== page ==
Suggestion #1: So, instead of going to the CEO and HR Director first, Jack could have first had a content-level conversation with Karla to get his questions answered. He could have then engaged Karla’s cooperation and trust in clarifying the alleged agreement with the CEO or HR Director (whoever offered Karla the policy exception).

Suggestion #2: When sharing information that you suspect will stir a defensive reaction you can minimize defensiveness by asking for permission and then stating your positive intent up-front. In Jack’s face-to-face conversation it might sound like this: “Karla, I have a question about an agreement that you referenced on your recent expense statement around cell phone usage. Do you have a moment? I want to make sure that we promptly get you reimbursed and follow protocol on honoring policy variations. Please know that I am not questioning what you were told – instead I want to make sure that what you were told is something that you can count on with certainty as you manage your monthly budget.”

Suggestion #3: Master your ugly stories before taking action (virtually or in person). Do you get the sense that Jack had already held court in his head and judged Karla as less than professional, extravagant and presumptuous? Do you think Karla could read these potential sentiments between-the-lines?

Let’s see Karla’s response to Jack’s email to see how you did in diagnosing the hot-spots.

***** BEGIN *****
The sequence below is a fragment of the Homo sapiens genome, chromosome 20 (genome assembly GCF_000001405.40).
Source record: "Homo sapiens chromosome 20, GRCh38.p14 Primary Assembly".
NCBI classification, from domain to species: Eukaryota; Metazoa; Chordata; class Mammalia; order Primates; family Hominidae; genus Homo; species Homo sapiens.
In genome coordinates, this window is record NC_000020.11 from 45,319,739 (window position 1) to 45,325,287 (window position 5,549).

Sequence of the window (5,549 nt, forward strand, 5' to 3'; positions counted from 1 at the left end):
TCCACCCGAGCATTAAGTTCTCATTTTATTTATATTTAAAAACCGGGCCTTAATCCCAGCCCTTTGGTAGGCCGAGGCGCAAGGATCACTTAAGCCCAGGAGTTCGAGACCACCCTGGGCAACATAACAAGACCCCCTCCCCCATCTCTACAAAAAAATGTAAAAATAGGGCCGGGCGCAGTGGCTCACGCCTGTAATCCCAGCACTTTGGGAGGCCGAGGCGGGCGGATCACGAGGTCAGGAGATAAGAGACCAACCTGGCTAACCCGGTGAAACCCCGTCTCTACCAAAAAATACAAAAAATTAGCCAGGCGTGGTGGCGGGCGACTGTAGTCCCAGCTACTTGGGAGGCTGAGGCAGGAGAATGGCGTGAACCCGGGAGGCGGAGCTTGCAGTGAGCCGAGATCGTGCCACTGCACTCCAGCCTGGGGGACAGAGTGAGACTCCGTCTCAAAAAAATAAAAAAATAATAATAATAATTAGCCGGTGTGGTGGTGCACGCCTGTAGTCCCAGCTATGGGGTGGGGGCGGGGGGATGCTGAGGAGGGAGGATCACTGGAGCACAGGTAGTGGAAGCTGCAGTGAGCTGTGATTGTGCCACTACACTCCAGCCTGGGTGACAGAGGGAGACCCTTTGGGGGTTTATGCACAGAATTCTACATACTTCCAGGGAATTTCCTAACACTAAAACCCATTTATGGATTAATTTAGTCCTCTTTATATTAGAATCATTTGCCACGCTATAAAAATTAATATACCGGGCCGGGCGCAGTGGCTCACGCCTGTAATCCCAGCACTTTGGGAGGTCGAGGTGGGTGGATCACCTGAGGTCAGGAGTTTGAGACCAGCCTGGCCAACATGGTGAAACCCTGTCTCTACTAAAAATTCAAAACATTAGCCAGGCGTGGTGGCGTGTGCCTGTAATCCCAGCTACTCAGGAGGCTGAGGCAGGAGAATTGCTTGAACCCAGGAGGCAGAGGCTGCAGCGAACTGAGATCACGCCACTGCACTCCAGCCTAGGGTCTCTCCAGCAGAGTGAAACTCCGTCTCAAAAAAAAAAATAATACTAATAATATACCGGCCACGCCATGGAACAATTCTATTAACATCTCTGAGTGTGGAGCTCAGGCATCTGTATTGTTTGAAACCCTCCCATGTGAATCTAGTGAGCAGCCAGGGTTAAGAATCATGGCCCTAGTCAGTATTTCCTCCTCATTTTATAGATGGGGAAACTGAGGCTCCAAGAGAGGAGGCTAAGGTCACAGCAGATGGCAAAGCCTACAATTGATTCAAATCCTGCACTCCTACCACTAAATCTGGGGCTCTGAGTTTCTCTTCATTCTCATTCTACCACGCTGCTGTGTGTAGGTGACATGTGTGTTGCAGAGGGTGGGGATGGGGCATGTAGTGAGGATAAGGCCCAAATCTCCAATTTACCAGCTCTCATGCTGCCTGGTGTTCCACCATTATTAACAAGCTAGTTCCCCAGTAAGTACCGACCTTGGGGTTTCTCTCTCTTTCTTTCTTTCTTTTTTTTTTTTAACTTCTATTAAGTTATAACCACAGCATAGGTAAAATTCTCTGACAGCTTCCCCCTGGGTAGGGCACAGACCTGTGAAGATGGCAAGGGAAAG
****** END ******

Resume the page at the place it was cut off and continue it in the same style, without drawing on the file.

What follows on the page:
From: Karla (Director of Business Development)

To: Jack (Director of Finance)

Jack: Why would you ask the CEO and HR Director before you asked me?  You probably have the entire travel policy available to append to your rejection notices; however, it's not necessary to send terms and conditions to me. I am not policy-dumb! I expect these charges to be reimbursed! Is that clear? Furthermore whether I travel outside the metroplex area or not is not relevant to this discussion/arrangement. Local calls and long distance are all charged at the same fee structure. I don’t appreciate your judgmental appraisal of what my job should or shouldn’t entail!

By the way, I have inherited Paul's old phone and have no idea what the calling plan offers.  You gave me the phone because you were too cheap to provide me with a new one – remember?

Finally, please do not lecture me on my responsibilities to management.  Question me?  Yes!  Challenge me?  Yes!  Argue with me?  Yes!  Teach me?  Yes!  Help me?  Yes.  Lecture me? Please, no! So Jack, when may I expect the reimbursement?


Director of Business Development

From Hand-Helds to Hand-Holding - For those of you not ready to be weaned from your hand-held devices for such crucial confrontations here are a few tips:

1.   Attempt to minimize use of e-communication for initiating or continuing discussions around important issues

2.   Try using e-communication for clarifying or documenting existing agreements or understandings

3.   Use e-communication for scheduling appointments to talk about important concerns face-to-face

Please share you email nightmares and success stories with us!